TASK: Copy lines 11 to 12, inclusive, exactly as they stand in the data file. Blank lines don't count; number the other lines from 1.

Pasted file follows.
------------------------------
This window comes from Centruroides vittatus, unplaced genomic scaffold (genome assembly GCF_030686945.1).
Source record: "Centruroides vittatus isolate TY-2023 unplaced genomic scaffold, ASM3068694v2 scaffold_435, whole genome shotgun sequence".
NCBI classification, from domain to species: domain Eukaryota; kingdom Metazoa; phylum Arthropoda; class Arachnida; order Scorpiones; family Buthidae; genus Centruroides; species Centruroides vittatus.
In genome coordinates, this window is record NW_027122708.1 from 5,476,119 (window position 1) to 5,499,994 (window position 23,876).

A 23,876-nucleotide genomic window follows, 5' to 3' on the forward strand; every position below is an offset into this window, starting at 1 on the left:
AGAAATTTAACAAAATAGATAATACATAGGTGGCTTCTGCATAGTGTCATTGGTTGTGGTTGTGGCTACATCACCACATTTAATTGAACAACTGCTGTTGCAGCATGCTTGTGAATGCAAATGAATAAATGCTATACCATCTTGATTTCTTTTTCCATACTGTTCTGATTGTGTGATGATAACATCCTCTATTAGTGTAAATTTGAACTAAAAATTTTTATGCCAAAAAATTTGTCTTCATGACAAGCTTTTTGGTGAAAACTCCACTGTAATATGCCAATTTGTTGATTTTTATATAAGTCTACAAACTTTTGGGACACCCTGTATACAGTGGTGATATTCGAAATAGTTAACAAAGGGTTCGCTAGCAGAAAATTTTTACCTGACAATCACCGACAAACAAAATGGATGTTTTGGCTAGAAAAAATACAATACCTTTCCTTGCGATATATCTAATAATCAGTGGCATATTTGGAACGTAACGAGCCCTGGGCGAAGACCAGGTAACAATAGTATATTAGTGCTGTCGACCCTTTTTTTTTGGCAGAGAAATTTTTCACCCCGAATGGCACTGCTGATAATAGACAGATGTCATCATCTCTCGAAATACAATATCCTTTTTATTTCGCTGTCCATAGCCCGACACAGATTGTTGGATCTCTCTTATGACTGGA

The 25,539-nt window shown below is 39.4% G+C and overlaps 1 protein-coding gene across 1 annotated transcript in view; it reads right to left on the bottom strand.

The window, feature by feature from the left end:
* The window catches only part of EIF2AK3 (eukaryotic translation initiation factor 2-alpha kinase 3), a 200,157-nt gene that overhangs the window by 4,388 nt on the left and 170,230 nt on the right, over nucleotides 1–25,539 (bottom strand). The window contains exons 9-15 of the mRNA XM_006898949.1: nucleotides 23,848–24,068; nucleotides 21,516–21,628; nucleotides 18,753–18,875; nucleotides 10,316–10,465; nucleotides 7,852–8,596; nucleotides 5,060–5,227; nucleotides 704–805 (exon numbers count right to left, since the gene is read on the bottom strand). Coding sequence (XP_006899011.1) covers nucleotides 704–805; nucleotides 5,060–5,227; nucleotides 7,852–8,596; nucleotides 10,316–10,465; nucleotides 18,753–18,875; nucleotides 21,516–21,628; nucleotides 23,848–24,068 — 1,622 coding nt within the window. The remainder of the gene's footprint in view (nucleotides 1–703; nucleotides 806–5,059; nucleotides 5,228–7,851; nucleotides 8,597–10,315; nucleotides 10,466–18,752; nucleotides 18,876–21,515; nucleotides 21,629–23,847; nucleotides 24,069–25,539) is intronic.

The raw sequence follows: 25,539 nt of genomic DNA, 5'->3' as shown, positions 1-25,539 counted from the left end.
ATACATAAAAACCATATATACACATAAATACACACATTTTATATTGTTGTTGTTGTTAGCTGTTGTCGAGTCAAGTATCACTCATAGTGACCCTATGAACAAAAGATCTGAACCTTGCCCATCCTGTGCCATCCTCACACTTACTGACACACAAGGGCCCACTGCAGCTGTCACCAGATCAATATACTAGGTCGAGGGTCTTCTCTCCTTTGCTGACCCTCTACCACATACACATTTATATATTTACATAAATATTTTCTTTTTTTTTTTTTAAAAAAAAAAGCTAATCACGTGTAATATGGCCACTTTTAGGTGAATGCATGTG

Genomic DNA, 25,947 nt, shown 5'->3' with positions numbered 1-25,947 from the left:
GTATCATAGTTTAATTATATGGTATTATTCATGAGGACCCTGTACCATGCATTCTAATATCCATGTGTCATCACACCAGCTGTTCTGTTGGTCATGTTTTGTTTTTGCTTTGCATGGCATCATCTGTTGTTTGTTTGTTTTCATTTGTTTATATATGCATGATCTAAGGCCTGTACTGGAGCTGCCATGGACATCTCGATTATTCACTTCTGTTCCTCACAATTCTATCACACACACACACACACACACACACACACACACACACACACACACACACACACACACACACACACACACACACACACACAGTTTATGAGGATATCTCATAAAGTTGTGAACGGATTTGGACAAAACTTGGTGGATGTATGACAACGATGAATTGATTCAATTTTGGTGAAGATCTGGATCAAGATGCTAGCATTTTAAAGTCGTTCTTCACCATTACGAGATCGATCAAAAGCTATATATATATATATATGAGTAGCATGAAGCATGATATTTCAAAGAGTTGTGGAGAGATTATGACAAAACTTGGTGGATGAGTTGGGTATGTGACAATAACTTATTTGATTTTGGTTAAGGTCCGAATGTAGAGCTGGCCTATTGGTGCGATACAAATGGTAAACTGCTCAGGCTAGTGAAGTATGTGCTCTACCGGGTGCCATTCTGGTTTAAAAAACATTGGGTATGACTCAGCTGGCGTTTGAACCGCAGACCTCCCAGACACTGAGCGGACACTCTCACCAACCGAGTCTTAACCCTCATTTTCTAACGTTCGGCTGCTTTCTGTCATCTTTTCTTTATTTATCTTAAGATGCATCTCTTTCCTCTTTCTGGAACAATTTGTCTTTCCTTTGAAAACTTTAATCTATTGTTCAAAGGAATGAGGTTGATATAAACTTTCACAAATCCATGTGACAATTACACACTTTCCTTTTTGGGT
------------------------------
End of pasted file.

ATACATAAAAACCATATATACACATAAATACACACATTTTATATTGTTGTTGTTGTTAGCTGTTGTCGAGTCAAGTATCACTCATAGTGACCCTATGAACAAAAGATCTGAACCTTGCCCATCCTGTGCCATCCTCACACTTACTGACACACAAGGGCCCACTGCAGCTGTCACCAGATCAATATACTAGGTCGAGGGTCTTCTCTCCTTTGCTGACCCTCTACCACATACACATTTATATATTTACATAAATATTTTCTTTTTTTTTTTTTAAAAAAAAAAGCTAATCACGTGTAATATGGCCACTTTTAGGTGAATGCATGTG

Genomic DNA, 25,947 nt, shown 5'->3' with positions numbered 1-25,947 from the left: